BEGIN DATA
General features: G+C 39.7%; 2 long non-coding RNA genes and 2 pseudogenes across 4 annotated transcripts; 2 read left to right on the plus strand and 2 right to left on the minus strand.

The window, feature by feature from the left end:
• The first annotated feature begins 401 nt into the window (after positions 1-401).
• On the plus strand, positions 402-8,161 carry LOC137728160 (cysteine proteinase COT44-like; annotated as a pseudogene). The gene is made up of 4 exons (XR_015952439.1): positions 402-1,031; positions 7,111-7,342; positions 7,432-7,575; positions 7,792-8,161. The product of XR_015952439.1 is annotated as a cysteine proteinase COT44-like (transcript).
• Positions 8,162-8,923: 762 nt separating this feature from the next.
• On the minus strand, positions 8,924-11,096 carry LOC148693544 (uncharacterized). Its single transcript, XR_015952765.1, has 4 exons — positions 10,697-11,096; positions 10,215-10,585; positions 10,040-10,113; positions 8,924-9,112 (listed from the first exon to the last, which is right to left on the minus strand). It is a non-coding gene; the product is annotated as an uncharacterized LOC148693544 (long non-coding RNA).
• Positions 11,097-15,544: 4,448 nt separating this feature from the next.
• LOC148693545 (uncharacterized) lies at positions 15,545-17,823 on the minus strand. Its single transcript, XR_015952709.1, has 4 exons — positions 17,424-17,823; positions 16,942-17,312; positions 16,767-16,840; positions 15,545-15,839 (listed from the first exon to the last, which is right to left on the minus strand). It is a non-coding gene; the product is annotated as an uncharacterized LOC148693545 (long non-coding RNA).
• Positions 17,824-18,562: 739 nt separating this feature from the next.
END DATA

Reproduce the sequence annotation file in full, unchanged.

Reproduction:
General features: G+C 39.7%; 2 long non-coding RNA genes and 2 pseudogenes across 4 annotated transcripts; 2 read left to right on the plus strand and 2 right to left on the minus strand.

The window, feature by feature from the left end:
• The first annotated feature begins 401 nt into the window (after positions 1-401).
• On the plus strand, positions 402-8,161 carry LOC137728160 (cysteine proteinase COT44-like; annotated as a pseudogene). The gene is made up of 4 exons (XR_015952439.1): positions 402-1,031; positions 7,111-7,342; positions 7,432-7,575; positions 7,792-8,161. The product of XR_015952439.1 is annotated as a cysteine proteinase COT44-like (transcript).
• Positions 8,162-8,923: 762 nt separating this feature from the next.
• On the minus strand, positions 8,924-11,096 carry LOC148693544 (uncharacterized). Its single transcript, XR_015952765.1, has 4 exons — positions 10,697-11,096; positions 10,215-10,585; positions 10,040-10,113; positions 8,924-9,112 (listed from the first exon to the last, which is right to left on the minus strand). It is a non-coding gene; the product is annotated as an uncharacterized LOC148693544 (long non-coding RNA).
• Positions 11,097-15,544: 4,448 nt separating this feature from the next.
• LOC148693545 (uncharacterized) lies at positions 15,545-17,823 on the minus strand. Its single transcript, XR_015952709.1, has 4 exons — positions 17,424-17,823; positions 16,942-17,312; positions 16,767-16,840; positions 15,545-15,839 (listed from the first exon to the last, which is right to left on the minus strand). It is a non-coding gene; the product is annotated as an uncharacterized LOC148693545 (long non-coding RNA).
• Positions 17,824-18,562: 739 nt separating this feature from the next.